Senator Chuck Grassley (R-Iowa) announced that he is working on new legislation to strengthen protections for whistleblowers, saying that calling out fraud and abuse has “never been more important than it is right now” amid the COVID-19 pandemic.
Addressing the Senate on National Whistleblower Appreciation Day, which the government observes every year on July 30, Sen. Grassley also took aim at the Department of Justice and U.S. Attorney General Barr for dismissing several whistleblower cases without explanation.
“I can think of no better way of remembering and honoring whistleblowers than doing exactly as the Continental Congress did on this day back in 1778,” Sen. Grassley said, alluding to the passage of the nation’s first whistleblower protection law.
Whistleblowers are patriots
He called on fellow legislators to renew and resolve their commitment “to pass laws that encourage, support, and protect whistleblowers,” adding that stronger laws and protections will send a message to whistleblowers “that they are patriots, and that Congress and the American people have their backs.”
The federal government is spending an unprecedented amount of money to keep states, businesses, and individuals solvent amid the COVID-19 pandemic, which has led to widespread shutdowns, supply chain disruptions, job loss, and economic hardship for millions of Americans.
“The massive increase in government funding to address the Covid-19 crisis has created new opportunities for fraudsters trying to cheat the government and steal hard-earned taxpayer dollars,” Sen. Grassley said.
Economic relief and more opportunities for fraud
The U.S. normally recovers billions of dollars in taxpayer funds every year from pharmaceutical companies, hospitals, clinics, nursing homes and other health care organizations that submit false claims to Medicare, Medicaid and other federal health care programs.
But 2020 is anything but a normal year, and many of the claims made to Medicare, Medicaid and TRICARE during the pandemic could be fraudulent. The government maintains Medicare Fraud Strike Forces in several major cities that watch for bogus billing activity and other wrongdoing. But only whistleblowers with first-hand knowledge of fraud can provide the government with the “inside scoop.”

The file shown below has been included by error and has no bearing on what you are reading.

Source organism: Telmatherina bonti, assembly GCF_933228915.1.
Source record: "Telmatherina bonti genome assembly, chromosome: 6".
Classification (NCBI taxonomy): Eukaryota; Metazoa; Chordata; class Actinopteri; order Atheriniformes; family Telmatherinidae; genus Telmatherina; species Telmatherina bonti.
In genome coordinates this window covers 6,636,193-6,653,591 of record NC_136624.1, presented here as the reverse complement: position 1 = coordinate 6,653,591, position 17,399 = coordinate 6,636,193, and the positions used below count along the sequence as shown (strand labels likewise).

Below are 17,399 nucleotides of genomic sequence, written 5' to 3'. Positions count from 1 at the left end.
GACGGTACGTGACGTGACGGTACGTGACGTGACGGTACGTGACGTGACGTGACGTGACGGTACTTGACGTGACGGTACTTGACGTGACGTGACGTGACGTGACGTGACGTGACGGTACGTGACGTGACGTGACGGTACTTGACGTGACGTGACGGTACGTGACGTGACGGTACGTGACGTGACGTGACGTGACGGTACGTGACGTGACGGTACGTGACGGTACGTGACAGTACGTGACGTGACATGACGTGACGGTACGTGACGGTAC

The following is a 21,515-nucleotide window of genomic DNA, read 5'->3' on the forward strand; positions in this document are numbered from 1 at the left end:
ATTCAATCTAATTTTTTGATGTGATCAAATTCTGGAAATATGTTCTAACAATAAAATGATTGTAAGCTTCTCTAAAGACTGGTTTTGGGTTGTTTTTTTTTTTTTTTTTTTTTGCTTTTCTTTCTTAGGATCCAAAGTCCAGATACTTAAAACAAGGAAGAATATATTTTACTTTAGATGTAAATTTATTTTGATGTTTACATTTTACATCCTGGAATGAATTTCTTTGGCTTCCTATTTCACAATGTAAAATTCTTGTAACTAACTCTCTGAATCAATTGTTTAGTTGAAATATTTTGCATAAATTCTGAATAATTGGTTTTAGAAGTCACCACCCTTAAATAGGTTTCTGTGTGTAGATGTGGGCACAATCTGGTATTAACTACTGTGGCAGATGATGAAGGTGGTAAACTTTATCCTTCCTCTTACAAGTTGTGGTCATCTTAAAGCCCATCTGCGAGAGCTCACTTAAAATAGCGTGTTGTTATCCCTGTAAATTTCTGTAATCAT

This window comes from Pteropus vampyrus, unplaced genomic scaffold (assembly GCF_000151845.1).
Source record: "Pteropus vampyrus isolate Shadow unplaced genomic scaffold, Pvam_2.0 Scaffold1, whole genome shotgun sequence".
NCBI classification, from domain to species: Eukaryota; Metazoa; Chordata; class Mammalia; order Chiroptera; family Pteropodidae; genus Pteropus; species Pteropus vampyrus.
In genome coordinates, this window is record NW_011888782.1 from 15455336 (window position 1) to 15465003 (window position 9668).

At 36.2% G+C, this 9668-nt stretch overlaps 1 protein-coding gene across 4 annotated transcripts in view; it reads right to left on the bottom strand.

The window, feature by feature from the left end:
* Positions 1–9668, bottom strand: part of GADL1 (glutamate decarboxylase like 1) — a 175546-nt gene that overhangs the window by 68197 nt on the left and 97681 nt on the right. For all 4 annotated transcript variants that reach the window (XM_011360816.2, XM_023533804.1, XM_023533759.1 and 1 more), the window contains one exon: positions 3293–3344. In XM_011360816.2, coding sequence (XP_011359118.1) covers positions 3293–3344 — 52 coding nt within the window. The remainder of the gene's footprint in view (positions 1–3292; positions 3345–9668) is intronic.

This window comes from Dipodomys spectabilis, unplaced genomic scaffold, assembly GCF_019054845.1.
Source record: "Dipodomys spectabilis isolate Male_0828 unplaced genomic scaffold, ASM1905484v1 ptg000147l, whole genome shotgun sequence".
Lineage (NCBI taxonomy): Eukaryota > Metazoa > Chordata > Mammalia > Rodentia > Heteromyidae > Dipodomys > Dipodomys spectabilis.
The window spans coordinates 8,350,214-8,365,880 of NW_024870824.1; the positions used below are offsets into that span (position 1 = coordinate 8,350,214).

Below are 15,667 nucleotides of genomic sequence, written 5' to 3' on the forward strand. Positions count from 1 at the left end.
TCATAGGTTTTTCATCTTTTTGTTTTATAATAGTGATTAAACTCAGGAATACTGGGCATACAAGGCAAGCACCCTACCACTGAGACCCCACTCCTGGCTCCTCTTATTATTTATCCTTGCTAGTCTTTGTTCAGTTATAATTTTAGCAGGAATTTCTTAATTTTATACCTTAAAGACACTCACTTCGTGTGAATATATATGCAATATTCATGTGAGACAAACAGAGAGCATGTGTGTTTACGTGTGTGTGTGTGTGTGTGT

Sen. Grassley expressed concerns that the Justice Department is failing in its responsibility to investigate whistleblower claims without any explanation, potentially allowing wrongdoers to continue to cheat taxpayers.
Strengthening the False Claims Act
“… It’s especially ironic that the Department of Justice (DOJ) has been continuing its recent practice of dismissing charges in many of the False Claims Act cases brought by whistleblowers without stating its reasons,” he told the Senate. “This is not the right approach. If there are serious allegations of fraud against the government, the Attorney General should have to state the legitimate reasons for deciding not to pursue them in court. That’s just common sense.”
The senator said that his legislation aims to stop the U.S. Justice Department from undermining the False Claims Act by requiring it to state its reasons for turning down a case. The bill also allows the whistleblowers whose lawsuits have been dropped a chance to address the DOJ and “be heard.”
SEC and CFTC whistleblowers
In addition to the False Claims Act Se. Grassley introduced legislation to strengthen protections for whistleblowers who report fraud, waste, abuse and other violations to the Securities and Exchange Commission (SEC) and the Commodity Futures Trading Commission (CFTC).